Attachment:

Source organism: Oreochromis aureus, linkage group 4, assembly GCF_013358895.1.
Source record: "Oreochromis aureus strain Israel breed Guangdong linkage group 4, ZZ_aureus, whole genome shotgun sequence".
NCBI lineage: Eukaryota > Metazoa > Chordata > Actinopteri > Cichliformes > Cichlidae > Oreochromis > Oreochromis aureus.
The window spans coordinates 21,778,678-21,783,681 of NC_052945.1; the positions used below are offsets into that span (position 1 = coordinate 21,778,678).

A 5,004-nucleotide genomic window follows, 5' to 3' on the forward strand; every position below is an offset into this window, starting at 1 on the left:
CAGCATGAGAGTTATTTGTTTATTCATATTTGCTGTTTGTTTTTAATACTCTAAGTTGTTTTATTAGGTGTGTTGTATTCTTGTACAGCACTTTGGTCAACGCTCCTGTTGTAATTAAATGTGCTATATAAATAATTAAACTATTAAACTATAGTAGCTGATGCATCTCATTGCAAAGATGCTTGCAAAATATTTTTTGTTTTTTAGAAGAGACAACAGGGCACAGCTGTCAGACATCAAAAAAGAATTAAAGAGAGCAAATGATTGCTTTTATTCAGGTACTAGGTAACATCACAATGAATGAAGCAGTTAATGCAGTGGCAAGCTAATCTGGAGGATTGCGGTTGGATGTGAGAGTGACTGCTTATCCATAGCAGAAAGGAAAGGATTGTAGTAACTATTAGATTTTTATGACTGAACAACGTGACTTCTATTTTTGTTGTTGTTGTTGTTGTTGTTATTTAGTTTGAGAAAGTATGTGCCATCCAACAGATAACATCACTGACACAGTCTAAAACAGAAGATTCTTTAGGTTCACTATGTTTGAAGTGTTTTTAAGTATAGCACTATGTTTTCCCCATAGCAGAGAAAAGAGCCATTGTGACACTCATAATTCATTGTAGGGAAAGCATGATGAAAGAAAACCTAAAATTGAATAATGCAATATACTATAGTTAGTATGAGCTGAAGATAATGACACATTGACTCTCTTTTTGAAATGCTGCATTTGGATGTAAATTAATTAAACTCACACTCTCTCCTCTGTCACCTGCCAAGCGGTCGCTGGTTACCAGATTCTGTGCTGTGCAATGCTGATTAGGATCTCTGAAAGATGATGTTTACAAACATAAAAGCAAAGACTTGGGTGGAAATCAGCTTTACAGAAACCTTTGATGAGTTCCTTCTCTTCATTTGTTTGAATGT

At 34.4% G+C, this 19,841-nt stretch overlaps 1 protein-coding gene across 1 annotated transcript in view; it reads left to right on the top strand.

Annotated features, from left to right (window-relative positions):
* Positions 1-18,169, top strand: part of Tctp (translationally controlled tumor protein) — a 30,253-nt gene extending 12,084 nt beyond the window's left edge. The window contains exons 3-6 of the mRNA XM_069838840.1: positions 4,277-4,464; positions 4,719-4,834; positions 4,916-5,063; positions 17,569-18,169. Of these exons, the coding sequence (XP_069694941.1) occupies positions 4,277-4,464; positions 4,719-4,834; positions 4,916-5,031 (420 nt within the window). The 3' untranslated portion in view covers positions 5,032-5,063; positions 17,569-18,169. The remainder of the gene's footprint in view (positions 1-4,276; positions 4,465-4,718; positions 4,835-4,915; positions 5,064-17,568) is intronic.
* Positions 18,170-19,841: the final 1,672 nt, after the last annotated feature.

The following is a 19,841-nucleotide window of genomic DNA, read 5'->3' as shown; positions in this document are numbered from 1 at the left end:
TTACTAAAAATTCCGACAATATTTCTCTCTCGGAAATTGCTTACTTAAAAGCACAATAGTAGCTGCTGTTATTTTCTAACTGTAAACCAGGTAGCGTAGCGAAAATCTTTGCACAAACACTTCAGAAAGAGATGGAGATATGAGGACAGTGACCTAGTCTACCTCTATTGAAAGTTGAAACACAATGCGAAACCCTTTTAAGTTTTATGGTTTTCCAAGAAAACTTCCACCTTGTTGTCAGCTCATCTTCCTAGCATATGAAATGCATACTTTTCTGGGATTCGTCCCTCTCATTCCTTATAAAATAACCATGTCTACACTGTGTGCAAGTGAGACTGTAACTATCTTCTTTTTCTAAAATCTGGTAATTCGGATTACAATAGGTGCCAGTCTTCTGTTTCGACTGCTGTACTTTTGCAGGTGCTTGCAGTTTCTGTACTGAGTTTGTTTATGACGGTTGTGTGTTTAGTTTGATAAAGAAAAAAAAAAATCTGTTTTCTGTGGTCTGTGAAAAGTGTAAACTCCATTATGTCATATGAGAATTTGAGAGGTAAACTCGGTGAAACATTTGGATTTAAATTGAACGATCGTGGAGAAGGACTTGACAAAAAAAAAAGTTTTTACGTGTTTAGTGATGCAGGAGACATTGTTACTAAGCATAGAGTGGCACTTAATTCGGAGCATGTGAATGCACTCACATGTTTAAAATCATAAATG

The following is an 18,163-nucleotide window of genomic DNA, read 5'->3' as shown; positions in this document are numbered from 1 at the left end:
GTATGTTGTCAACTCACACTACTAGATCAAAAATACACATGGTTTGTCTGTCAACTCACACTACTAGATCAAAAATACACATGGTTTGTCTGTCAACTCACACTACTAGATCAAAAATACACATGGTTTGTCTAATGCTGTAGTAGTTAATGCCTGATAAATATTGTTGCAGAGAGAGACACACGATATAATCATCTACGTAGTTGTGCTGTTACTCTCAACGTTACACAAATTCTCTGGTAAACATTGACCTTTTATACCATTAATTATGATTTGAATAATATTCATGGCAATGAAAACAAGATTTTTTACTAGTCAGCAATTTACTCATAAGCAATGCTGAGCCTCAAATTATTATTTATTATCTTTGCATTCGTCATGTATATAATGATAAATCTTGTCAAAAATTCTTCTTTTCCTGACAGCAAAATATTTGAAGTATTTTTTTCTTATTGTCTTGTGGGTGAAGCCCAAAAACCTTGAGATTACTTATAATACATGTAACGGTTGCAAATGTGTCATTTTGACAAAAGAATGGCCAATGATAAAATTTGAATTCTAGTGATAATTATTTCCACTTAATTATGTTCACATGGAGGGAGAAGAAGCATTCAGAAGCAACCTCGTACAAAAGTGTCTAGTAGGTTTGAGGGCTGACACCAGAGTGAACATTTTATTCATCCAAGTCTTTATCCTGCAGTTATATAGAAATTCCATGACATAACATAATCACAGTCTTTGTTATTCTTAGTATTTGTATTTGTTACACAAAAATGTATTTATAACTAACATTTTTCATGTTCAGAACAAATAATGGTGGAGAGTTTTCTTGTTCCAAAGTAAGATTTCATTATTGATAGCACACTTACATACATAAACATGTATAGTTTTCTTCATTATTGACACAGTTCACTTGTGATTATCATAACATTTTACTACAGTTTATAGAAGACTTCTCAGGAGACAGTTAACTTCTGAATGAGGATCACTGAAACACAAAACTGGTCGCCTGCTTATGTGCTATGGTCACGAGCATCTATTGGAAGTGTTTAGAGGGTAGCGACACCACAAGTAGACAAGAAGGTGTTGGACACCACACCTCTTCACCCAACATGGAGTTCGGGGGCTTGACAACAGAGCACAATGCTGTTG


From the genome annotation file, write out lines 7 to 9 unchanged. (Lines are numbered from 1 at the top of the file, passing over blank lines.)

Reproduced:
At 34.4% G+C, this 19,841-nt stretch overlaps 1 protein-coding gene across 1 annotated transcript in view; it reads left to right on the top strand.

Annotated features, from left to right (window-relative positions):
* Positions 1-18,169, top strand: part of Tctp (translationally controlled tumor protein) — a 30,253-nt gene extending 12,084 nt beyond the window's left edge. The window contains exons 3-6 of the mRNA XM_069838840.1: positions 4,277-4,464; positions 4,719-4,834; positions 4,916-5,063; positions 17,569-18,169. Of these exons, the coding sequence (XP_069694941.1) occupies positions 4,277-4,464; positions 4,719-4,834; positions 4,916-5,031 (420 nt within the window). The 3' untranslated portion in view covers positions 5,032-5,063; positions 17,569-18,169. The remainder of the gene's footprint in view (positions 1-4,276; positions 4,465-4,718; positions 4,835-4,915; positions 5,064-17,568) is intronic.